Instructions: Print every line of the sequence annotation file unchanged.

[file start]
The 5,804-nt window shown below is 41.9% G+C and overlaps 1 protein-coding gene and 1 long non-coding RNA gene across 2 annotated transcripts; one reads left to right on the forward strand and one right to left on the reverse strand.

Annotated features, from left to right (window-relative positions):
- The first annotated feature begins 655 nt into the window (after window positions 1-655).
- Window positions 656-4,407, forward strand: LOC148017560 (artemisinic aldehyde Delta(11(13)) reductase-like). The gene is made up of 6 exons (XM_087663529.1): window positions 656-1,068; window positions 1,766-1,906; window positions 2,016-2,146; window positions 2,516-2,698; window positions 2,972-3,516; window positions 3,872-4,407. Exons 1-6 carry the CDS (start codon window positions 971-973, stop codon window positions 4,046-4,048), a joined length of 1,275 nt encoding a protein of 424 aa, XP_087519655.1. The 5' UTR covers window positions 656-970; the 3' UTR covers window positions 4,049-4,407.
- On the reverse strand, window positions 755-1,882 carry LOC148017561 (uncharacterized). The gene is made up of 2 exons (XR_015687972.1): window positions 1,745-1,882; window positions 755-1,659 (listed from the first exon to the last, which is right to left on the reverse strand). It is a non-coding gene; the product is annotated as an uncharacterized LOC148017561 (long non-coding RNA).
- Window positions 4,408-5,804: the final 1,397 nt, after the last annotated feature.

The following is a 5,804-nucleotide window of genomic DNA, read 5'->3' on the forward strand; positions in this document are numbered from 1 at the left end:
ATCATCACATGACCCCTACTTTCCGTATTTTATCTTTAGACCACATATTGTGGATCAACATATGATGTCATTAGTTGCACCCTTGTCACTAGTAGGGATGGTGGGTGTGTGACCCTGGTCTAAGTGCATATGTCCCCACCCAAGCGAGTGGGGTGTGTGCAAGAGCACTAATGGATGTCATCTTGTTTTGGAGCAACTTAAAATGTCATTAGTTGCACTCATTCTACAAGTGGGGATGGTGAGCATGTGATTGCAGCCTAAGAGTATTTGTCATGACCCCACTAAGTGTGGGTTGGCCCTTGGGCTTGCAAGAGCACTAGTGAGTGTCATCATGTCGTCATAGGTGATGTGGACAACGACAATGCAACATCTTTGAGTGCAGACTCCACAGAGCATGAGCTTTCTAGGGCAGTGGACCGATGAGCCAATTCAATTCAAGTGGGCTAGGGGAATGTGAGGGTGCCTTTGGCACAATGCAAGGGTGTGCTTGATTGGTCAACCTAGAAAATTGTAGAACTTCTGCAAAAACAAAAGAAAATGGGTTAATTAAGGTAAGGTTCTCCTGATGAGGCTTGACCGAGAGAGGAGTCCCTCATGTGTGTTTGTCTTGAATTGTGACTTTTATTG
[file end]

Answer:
The 5,804-nt window shown below is 41.9% G+C and overlaps 1 protein-coding gene and 1 long non-coding RNA gene across 2 annotated transcripts; one reads left to right on the forward strand and one right to left on the reverse strand.

Annotated features, from left to right (window-relative positions):
- The first annotated feature begins 655 nt into the window (after window positions 1-655).
- Window positions 656-4,407, forward strand: LOC148017560 (artemisinic aldehyde Delta(11(13)) reductase-like). The gene is made up of 6 exons (XM_087663529.1): window positions 656-1,068; window positions 1,766-1,906; window positions 2,016-2,146; window positions 2,516-2,698; window positions 2,972-3,516; window positions 3,872-4,407. Exons 1-6 carry the CDS (start codon window positions 971-973, stop codon window positions 4,046-4,048), a joined length of 1,275 nt encoding a protein of 424 aa, XP_087519655.1. The 5' UTR covers window positions 656-970; the 3' UTR covers window positions 4,049-4,407.
- On the reverse strand, window positions 755-1,882 carry LOC148017561 (uncharacterized). The gene is made up of 2 exons (XR_015687972.1): window positions 1,745-1,882; window positions 755-1,659 (listed from the first exon to the last, which is right to left on the reverse strand). It is a non-coding gene; the product is annotated as an uncharacterized LOC148017561 (long non-coding RNA).
- Window positions 4,408-5,804: the final 1,397 nt, after the last annotated feature.

The following is a 5,804-nucleotide window of genomic DNA, read 5'->3' on the forward strand; positions in this document are numbered from 1 at the left end:
ATCATCACATGACCCCTACTTTCCGTATTTTATCTTTAGACCACATATTGTGGATCAACATATGATGTCATTAGTTGCACCCTTGTCACTAGTAGGGATGGTGGGTGTGTGACCCTGGTCTAAGTGCATATGTCCCCACCCAAGCGAGTGGGGTGTGTGCAAGAGCACTAATGGATGTCATCTTGTTTTGGAGCAACTTAAAATGTCATTAGTTGCACTCATTCTACAAGTGGGGATGGTGAGCATGTGATTGCAGCCTAAGAGTATTTGTCATGACCCCACTAAGTGTGGGTTGGCCCTTGGGCTTGCAAGAGCACTAGTGAGTGTCATCATGTCGTCATAGGTGATGTGGACAACGACAATGCAACATCTTTGAGTGCAGACTCCACAGAGCATGAGCTTTCTAGGGCAGTGGACCGATGAGCCAATTCAATTCAAGTGGGCTAGGGGAATGTGAGGGTGCCTTTGGCACAATGCAAGGGTGTGCTTGATTGGTCAACCTAGAAAATTGTAGAACTTCTGCAAAAACAAAAGAAAATGGGTTAATTAAGGTAAGGTTCTCCTGATGAGGCTTGACCGAGAGAGGAGTCCCTCATGTGTGTTTGTCTTGAATTGTGACTTTTATTG